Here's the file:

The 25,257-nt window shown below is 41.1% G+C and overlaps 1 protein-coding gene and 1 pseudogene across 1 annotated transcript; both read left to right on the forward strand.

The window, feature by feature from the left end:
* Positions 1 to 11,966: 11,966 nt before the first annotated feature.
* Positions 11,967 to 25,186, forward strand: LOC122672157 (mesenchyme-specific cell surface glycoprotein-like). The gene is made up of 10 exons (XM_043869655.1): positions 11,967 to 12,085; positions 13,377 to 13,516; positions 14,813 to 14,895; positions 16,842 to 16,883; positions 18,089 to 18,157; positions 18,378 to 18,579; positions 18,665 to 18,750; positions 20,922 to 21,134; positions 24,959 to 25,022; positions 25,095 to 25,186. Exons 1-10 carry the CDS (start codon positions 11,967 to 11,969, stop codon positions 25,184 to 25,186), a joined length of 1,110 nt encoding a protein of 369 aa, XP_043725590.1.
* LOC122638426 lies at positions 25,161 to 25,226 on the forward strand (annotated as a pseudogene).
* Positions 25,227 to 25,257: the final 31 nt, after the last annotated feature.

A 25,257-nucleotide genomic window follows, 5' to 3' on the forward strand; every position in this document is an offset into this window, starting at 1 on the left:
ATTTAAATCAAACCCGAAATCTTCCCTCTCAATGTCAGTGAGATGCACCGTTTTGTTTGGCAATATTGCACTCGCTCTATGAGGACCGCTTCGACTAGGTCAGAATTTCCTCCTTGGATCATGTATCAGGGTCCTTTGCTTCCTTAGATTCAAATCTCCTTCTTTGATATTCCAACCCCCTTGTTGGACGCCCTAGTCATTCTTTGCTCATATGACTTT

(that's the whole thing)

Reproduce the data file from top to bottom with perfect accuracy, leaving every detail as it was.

The 25,257-nt window shown below is 41.1% G+C and overlaps 1 protein-coding gene and 1 pseudogene across 1 annotated transcript; both read left to right on the forward strand.

The window, feature by feature from the left end:
* Positions 1 to 11,966: 11,966 nt before the first annotated feature.
* Positions 11,967 to 25,186, forward strand: LOC122672157 (mesenchyme-specific cell surface glycoprotein-like). The gene is made up of 10 exons (XM_043869655.1): positions 11,967 to 12,085; positions 13,377 to 13,516; positions 14,813 to 14,895; positions 16,842 to 16,883; positions 18,089 to 18,157; positions 18,378 to 18,579; positions 18,665 to 18,750; positions 20,922 to 21,134; positions 24,959 to 25,022; positions 25,095 to 25,186. Exons 1-10 carry the CDS (start codon positions 11,967 to 11,969, stop codon positions 25,184 to 25,186), a joined length of 1,110 nt encoding a protein of 369 aa, XP_043725590.1.
* LOC122638426 lies at positions 25,161 to 25,226 on the forward strand (annotated as a pseudogene).
* Positions 25,227 to 25,257: the final 31 nt, after the last annotated feature.

A 25,257-nucleotide genomic window follows, 5' to 3' on the forward strand; every position in this document is an offset into this window, starting at 1 on the left:
ATTTAAATCAAACCCGAAATCTTCCCTCTCAATGTCAGTGAGATGCACCGTTTTGTTTGGCAATATTGCACTCGCTCTATGAGGACCGCTTCGACTAGGTCAGAATTTCCTCCTTGGATCATGTATCAGGGTCCTTTGCTTCCTTAGATTCAAATCTCCTTCTTTGATATTCCAACCCCCTTGTTGGACGCCCTAGTCATTCTTTGCTCATATGACTTT